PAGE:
Under this case, the first constitutional amendment act of 1951 was challenged. In the 1950’s, in an attempt to promote socio-economic development, the government brought in many agrarian land reforms and reservations. The focus of these reforms were primarily based on land redistribution schemes across different categories of landlords. The zamindari system was rampant across the country and the state governments were unsuccessful in eliminating it. These reforms were challenged across the High Courts as article 19(f) was then a fundamental right to property. The courts upheld the government’s right to bring in amendments by stating that article 19(f) was not absolute. By articles 31-A and 31-B were upheld as restrictions of 19(f). The Supreme Court held that under article 31-A and 31-B that the government can acquire any property for the purpose of socio-economic development. Article 31A broadly meant that for the purpose of the state development no laws would be unconstitutional, while with the insertion of Article 31B meant laws introduced under the ninth schedule of the constitution as legally immune from challenges in any court. These two provisions consequently, limited the extent of property as a fundamental right under Article 31 of the constitution. The Court held that the Parliament, under Article 368 has the power to amend the fundamental rights. Through the 17th Amendment Act of 1964, 44 more acts were included in the 9th Schedule.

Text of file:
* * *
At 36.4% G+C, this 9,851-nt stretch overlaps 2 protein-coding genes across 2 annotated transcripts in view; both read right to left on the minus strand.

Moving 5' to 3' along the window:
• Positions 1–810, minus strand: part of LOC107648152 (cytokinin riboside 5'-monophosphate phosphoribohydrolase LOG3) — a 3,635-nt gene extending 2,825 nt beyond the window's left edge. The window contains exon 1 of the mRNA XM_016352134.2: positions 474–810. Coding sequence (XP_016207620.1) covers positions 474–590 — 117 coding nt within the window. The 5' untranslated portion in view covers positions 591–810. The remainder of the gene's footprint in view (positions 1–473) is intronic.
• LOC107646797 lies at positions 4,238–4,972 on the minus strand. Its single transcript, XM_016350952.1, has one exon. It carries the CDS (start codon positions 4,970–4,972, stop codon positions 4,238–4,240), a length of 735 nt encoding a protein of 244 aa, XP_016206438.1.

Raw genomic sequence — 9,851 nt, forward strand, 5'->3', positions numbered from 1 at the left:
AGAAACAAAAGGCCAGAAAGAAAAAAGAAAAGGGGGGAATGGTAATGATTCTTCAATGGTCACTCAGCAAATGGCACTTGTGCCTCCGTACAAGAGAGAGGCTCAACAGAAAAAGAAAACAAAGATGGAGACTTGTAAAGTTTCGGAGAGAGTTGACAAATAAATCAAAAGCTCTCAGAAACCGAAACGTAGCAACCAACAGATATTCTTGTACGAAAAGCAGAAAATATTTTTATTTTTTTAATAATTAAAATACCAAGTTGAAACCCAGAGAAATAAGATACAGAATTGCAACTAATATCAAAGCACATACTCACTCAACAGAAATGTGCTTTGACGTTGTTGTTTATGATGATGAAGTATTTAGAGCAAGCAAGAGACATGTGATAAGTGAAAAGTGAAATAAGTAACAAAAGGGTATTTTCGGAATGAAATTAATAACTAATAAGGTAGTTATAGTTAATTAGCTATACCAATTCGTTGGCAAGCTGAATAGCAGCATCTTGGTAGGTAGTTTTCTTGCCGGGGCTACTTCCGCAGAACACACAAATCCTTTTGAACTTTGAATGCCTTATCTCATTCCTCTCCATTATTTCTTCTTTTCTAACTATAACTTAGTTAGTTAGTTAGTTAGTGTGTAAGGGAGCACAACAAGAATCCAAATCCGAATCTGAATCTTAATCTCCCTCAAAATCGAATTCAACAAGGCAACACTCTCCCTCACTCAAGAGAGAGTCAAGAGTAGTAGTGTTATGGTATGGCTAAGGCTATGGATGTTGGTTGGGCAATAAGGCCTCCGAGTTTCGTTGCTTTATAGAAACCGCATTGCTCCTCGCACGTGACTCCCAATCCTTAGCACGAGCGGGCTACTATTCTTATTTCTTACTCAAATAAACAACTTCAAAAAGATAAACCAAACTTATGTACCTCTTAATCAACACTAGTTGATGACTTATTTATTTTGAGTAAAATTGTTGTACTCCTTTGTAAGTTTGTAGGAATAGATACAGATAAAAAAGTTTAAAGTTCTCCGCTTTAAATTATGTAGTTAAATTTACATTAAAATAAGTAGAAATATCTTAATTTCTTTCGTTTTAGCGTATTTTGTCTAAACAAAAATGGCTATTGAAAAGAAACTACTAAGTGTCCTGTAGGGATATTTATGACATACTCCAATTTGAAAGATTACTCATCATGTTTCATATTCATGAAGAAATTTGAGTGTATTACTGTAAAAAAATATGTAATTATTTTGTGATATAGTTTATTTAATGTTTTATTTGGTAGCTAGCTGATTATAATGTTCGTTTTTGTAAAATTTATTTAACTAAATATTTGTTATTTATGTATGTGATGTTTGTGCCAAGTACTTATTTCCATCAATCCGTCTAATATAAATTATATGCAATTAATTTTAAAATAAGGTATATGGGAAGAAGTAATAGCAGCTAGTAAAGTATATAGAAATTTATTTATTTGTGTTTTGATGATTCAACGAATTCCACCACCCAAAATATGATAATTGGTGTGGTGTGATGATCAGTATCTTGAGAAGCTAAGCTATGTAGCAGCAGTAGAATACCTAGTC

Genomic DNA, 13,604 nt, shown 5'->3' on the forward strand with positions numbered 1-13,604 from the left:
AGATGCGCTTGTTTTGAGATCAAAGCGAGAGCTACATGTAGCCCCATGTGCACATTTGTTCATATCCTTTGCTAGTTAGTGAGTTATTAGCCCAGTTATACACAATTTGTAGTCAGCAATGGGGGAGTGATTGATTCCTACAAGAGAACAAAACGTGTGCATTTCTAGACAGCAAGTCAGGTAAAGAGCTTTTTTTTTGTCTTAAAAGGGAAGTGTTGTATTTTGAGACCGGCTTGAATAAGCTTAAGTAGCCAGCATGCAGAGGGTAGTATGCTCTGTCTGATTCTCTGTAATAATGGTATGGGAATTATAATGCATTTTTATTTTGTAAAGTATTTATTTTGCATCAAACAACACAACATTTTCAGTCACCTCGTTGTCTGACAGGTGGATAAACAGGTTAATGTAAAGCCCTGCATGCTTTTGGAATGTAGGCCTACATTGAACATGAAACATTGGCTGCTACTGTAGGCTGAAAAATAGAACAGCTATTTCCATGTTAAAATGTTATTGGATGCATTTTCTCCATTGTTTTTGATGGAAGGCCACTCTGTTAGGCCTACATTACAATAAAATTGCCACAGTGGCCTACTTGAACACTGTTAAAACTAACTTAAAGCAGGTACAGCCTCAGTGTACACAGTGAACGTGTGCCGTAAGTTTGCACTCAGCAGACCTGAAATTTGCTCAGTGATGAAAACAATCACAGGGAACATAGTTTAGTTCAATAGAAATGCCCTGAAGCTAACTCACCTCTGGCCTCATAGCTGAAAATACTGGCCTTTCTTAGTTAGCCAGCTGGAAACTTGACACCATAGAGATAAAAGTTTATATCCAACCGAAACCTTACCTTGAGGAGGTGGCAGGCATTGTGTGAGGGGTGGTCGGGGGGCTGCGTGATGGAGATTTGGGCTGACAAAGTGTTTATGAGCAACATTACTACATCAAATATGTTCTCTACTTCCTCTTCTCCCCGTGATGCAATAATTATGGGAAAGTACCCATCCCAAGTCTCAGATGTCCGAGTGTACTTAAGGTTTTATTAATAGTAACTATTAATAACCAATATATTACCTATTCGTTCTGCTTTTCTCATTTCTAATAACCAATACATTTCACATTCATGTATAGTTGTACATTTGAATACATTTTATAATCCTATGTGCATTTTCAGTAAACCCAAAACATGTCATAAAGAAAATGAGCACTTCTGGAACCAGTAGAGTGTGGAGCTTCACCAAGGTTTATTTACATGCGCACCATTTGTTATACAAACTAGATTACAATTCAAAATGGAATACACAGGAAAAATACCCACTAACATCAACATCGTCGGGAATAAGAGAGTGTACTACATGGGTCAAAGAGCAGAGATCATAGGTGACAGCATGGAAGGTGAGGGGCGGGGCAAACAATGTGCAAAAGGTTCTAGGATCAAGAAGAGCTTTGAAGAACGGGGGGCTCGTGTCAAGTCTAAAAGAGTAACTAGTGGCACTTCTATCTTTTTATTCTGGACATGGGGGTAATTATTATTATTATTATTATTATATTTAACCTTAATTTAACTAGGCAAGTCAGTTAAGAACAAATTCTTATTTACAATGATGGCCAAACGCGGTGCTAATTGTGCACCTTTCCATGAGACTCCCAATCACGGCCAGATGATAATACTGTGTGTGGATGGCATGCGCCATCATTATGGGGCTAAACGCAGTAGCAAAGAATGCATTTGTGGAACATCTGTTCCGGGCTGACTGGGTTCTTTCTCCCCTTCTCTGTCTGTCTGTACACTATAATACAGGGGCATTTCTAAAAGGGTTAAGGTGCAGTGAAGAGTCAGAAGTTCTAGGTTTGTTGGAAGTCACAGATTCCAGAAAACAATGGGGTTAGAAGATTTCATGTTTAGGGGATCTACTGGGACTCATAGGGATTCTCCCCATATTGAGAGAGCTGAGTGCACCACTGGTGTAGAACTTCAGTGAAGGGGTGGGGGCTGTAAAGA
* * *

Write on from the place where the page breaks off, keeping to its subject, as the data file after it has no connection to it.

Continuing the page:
-I.C.Golaknath v/s State of Punjab (1967 AIR 1643, 1967, SCR (2) 762) (6)